340B Health

Faces of 340B

Courtney Riddle, APRN, Adult Gerontology Primary Care and Family Care, Magnolia Regional Medical Center, Ark.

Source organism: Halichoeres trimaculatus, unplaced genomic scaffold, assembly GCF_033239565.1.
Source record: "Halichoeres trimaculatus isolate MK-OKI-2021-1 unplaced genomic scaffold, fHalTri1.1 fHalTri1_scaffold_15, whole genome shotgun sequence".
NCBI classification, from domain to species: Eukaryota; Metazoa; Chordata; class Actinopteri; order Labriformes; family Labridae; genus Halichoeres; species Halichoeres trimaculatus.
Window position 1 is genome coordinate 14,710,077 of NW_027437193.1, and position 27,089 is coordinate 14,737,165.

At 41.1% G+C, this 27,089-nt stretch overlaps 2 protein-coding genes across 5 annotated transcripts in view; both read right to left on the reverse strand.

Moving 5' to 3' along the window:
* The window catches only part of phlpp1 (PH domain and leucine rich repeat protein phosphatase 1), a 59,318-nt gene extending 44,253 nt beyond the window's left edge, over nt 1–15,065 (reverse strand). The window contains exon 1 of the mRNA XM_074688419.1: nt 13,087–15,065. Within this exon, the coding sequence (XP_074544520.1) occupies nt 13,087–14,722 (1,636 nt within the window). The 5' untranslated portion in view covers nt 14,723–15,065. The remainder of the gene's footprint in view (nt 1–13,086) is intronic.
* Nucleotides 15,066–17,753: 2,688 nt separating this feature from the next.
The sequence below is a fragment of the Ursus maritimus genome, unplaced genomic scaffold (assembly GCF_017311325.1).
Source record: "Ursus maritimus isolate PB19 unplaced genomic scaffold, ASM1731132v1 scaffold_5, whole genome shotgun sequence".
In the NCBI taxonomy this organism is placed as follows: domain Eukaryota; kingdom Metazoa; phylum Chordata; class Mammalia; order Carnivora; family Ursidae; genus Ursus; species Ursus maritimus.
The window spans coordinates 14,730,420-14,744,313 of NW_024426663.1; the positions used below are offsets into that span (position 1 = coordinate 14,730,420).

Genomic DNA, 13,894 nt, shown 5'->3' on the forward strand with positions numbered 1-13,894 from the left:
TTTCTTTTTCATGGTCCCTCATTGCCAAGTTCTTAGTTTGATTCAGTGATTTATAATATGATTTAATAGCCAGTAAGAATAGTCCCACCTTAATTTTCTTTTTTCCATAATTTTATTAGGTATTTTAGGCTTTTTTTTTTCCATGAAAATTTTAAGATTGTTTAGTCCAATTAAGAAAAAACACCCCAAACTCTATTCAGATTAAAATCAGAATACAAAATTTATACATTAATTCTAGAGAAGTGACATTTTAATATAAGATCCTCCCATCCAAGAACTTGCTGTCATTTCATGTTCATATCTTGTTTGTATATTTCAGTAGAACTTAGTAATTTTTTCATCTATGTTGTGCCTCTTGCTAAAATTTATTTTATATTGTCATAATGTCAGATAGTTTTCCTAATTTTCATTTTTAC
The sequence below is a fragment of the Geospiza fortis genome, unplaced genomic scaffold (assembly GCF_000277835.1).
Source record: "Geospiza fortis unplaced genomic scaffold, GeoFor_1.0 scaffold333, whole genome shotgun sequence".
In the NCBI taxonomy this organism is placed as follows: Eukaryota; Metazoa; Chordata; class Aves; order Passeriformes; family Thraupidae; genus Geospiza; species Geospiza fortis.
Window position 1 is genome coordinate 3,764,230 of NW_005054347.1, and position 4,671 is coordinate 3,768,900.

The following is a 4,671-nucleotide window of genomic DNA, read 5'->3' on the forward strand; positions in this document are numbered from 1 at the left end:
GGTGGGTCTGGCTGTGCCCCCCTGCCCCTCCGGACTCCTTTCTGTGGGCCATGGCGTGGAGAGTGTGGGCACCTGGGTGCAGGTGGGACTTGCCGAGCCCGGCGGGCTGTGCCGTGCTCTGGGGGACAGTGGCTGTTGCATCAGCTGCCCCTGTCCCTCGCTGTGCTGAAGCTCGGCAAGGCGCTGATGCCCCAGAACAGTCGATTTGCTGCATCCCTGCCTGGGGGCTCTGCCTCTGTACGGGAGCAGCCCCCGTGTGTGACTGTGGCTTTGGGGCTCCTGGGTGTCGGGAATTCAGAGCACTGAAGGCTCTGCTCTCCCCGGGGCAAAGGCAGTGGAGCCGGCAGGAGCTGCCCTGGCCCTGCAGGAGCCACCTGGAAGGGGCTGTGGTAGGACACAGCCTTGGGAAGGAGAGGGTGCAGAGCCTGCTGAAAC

Magnolia Regional Medical Center is a 49-bed hospital in a rural community in Southwest Arkansas. More than a quarter of the community Magnolia serves lives below the poverty level, and Magnolia cares for many patients who are uninsured or covered by Medicaid. Courtney Riddle is a family nurse practitioner at the hospital’s rural health clinic. Magnolia created the clinic using 340B program savings, and it ensures patients do not have to travel far to access vital health care services, including through such innovations as psychiatric telehealth services. The hospital also uses its 340B savings to provide steep discounts on drugs to patients who are struggling to afford their medications. Patients access their drugs through a partnership that Magnolia has with a family-owned pharmacy that has been in operation in the community since 1962. Without the pharmacy partnership, patients would have to travel farther to access their medications. Courtney had a patient who was on the diabetes drug Jardiance to help lower blood sugar levels. However, when Eli Lilly and Boehringer Ingelheim became two of the companies denying 340B pricing to safety-net hospitals on drugs dispensed at community pharmacies, the patient’s out-of-pocket cost for a monthly supply of Jardiance went from $16 to $556. The patient is on a limited income and could not afford this huge price increase. Courtney had to work with the patient to prescribe her a different medication that would still help lower her blood sugar level and that also would not interact poorly with the other medications she is on for a separate chronic medical condition. This challenge took extensive time to navigate, putting the patient’s health at risk. Courtney is concerned that if drug companies continue to deny 340B discounts, it will lead to adverse medication reactions and worsened patient health outcomes.